Happy Martin Luther King, Jr. Day! As one of the leaders of the civil rights movement, Dr. Martin Luther King, Jr. understood that he could not create change alone, calling on the individuals who believed in equity to speak up. And just as people joined his movement for basic human rights then, today we are seeing the same across our nation as individuals challenge decades-old oppressive systems and ideas. Silence is not an option. We must all be a part of creating a more just world.
Creating this just world will take work and commitment, sustained effort and action, and every one of us doing our part. We know change is happening, as seen through historic election wins across the country — that of Reverend Raphael Warnock — the first Black person elected to the Georgia Senate and Kamala Harris who will be sworn in as the first female, first Black, and first Indian-American Vice President. But electoral wins are only part of the journey on the road to justice and equality, we know real change requires sustainable action and consistent movement.
Warnock, Harris, and President-Elect Joe Biden didn’t win on their own — hard work on the ground by voting rights groups, the movement for Black lives, and countless grassroots organizers helped get people to the polls and vote in favor of stronger democracy. Individuals, whose names we don’t know, standing up on behalf of their communities, and refusing anything less than a nation that lives up to its promise are critical in building a future rooted in fairness and equity.
These wins are only possible when we all do our part. When we show up, we have the power. Now more than ever, Dr. King’s words ring true that “the ultimate tragedy is not the oppression and cruelty by the bad people but the silence over that by the good people.”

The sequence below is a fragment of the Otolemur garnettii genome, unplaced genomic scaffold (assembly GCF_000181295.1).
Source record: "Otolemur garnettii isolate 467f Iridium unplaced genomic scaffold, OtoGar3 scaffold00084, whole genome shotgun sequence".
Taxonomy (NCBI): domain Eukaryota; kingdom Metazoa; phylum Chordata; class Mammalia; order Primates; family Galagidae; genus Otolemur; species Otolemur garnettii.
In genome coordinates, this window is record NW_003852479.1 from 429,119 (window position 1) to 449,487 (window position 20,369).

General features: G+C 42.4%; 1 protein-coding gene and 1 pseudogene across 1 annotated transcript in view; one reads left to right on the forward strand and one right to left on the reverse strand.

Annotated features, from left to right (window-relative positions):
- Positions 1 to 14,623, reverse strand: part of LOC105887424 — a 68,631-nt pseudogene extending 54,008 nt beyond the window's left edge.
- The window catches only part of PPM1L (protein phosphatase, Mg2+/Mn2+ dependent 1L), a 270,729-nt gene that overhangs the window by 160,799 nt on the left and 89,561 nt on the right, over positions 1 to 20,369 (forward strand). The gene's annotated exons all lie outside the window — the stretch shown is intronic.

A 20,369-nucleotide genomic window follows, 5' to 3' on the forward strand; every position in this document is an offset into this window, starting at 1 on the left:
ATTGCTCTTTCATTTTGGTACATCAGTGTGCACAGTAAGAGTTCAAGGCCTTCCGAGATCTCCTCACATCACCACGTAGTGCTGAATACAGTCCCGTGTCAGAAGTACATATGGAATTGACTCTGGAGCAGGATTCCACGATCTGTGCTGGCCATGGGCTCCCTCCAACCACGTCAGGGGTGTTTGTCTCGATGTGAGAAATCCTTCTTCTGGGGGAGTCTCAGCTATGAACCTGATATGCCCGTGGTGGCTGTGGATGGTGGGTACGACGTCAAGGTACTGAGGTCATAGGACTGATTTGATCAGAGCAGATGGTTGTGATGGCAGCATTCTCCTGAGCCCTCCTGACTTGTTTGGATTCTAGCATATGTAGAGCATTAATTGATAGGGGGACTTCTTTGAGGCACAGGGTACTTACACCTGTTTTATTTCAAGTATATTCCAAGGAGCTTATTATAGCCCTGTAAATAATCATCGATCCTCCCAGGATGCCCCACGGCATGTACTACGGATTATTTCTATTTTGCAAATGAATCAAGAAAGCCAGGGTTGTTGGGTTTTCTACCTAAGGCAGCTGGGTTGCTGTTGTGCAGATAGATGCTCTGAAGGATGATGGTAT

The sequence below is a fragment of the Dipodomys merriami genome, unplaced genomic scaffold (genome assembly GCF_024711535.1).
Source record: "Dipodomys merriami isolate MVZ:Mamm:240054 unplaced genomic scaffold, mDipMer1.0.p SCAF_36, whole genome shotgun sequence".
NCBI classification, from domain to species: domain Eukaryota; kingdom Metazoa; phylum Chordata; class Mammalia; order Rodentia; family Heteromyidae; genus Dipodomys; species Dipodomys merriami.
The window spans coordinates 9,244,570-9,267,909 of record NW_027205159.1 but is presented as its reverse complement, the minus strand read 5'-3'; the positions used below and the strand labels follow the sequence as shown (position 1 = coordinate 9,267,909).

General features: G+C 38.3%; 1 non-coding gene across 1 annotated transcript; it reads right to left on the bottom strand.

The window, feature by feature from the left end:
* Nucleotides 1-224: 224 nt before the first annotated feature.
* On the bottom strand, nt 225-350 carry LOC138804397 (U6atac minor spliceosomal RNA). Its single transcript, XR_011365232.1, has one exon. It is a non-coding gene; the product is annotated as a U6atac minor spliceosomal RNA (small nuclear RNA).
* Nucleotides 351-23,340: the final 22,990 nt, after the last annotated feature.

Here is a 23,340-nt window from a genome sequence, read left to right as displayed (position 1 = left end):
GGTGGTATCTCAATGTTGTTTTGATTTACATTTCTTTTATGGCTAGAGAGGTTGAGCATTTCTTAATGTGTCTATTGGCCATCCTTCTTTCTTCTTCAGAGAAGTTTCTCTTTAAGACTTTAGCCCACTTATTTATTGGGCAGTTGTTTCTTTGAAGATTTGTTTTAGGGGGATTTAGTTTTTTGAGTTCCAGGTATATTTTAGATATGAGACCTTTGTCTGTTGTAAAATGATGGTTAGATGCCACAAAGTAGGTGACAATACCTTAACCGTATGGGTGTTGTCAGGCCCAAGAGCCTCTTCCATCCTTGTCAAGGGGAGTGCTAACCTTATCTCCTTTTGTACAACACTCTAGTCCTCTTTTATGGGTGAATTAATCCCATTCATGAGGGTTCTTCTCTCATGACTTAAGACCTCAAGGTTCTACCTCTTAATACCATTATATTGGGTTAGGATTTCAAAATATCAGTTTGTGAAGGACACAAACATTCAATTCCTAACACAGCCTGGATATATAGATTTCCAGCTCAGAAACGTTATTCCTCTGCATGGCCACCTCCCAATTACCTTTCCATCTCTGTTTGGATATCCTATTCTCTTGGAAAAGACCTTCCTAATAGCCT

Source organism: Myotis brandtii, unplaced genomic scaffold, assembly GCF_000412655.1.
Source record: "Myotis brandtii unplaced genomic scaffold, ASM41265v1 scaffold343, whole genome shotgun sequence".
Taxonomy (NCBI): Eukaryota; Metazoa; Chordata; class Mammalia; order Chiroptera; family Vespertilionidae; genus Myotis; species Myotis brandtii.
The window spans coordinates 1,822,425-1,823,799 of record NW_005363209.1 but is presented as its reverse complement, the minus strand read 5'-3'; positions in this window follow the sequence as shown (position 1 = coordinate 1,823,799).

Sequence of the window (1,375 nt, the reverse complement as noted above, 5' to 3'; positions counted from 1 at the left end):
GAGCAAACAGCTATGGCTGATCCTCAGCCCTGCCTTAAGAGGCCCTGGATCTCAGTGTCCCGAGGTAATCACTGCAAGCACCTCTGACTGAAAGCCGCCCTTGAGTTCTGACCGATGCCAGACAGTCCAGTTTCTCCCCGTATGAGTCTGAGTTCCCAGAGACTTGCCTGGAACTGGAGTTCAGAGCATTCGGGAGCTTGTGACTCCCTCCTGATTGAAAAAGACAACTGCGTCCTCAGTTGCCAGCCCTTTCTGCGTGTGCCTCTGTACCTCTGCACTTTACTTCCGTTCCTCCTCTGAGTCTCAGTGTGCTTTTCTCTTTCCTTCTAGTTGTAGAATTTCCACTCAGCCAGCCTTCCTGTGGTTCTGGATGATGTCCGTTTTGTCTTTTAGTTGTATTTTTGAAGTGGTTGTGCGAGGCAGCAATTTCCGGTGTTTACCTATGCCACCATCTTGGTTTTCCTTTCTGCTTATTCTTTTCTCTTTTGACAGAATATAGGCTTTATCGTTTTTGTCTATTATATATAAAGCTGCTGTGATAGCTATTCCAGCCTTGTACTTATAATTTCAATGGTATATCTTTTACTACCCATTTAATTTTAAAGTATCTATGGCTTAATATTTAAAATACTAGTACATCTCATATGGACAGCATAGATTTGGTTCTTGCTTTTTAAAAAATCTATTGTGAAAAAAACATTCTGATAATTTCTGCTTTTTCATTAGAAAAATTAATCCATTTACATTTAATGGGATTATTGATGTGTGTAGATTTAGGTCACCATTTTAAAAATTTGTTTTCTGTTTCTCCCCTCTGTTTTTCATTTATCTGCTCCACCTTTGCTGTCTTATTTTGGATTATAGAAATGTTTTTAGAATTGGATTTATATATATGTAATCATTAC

In Harris County, we have been working together to ensure our neighbors do not lose everything as a result of the COVID-19 global pandemic while also creating criminal justice reform following the murder of George Floyd by a Minneapolis police officer. In addition to staying safe during a pandemic, people are also forced to challenge oppressive systems that also threaten lives. It is an unfair position, yet we know change will only come if it’s demanded, so we march on.
Economic equity remains a priority just as it was for Dr. King before he was killed. He reminded America that pulling one’s self up by his or her bootstraps is only possible when one has booted. During this economic and health crisis, we have seen those without boots suffer the most because of disparities that existed long before 2020.
The healthcare and economic disparities brought to the forefront by the pandemic are ones Black and Brown communities have experienced for decades, and we cannot ignore that truth any longer. The most vulnerable among us deserve to have basic rights and live with dignity. Although Jim Crow laws are long gone, the oppression and lack of equity at the root of them remain within all of the systems that govern our nation. Just as Dr. King fought, we continue to fight for justice and fair opportunity for all.
As we see positive change, we also know there is much concern about the systems and individuals determined to have things remain the same. What we saw on January 6 at the U.S. Capitol was unacceptable as right-wing extremists violently stormed the federal building, threatening elected officials and the ideals we believe in. While we demand accountability, let us cling to the higher truth that there are millions of people who reject these actions and are also fighting for fairness and change.
The spirit of Dr. King’s dream lives on through the millions of Americans working to see the dream become reality. Precinct One asks that you continue to join us in the fight for justice and fair opportunity for all. Dr. King’s legacy lives on through each of us, and we will continue to honor him as we challenge our nation to live up to the promises guaranteed to all people.
“Our lives begin to end the day we become silent about things that matter.”
-Martin Luther King Jr.